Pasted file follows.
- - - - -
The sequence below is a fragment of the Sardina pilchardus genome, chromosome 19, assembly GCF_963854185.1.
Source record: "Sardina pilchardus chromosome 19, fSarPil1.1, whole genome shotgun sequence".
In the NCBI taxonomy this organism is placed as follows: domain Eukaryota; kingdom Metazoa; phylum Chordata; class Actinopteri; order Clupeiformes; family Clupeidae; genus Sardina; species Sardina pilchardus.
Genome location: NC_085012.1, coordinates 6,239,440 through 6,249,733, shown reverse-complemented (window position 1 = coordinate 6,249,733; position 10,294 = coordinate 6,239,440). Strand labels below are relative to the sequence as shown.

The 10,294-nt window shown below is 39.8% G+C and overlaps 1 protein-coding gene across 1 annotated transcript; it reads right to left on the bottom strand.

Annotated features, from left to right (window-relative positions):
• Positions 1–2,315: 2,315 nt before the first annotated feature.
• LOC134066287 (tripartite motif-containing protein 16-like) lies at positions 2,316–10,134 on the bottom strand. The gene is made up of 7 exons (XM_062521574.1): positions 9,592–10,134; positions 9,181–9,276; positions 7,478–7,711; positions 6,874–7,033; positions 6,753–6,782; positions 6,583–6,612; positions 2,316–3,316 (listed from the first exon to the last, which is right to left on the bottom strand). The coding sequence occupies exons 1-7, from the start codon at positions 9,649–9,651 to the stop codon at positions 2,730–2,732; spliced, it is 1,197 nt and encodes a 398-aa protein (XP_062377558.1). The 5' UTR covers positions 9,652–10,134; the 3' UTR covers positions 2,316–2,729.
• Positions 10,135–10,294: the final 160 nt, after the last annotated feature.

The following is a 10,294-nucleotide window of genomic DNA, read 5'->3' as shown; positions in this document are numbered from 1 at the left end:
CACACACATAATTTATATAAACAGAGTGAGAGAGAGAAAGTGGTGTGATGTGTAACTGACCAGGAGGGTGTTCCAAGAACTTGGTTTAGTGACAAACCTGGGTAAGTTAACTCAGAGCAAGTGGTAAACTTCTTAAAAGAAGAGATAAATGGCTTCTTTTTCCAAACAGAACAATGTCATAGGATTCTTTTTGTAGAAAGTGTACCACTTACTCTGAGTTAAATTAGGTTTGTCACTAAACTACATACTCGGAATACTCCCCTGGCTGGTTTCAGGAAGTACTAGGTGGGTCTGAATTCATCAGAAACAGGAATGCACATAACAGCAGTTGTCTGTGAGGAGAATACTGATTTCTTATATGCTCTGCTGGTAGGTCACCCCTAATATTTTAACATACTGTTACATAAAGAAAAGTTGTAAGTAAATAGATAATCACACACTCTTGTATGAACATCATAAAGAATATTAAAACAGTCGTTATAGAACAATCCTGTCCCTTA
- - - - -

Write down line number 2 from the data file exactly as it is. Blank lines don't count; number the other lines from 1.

Source record: "Sardina pilchardus chromosome 19, fSarPil1.1, whole genome shotgun sequence".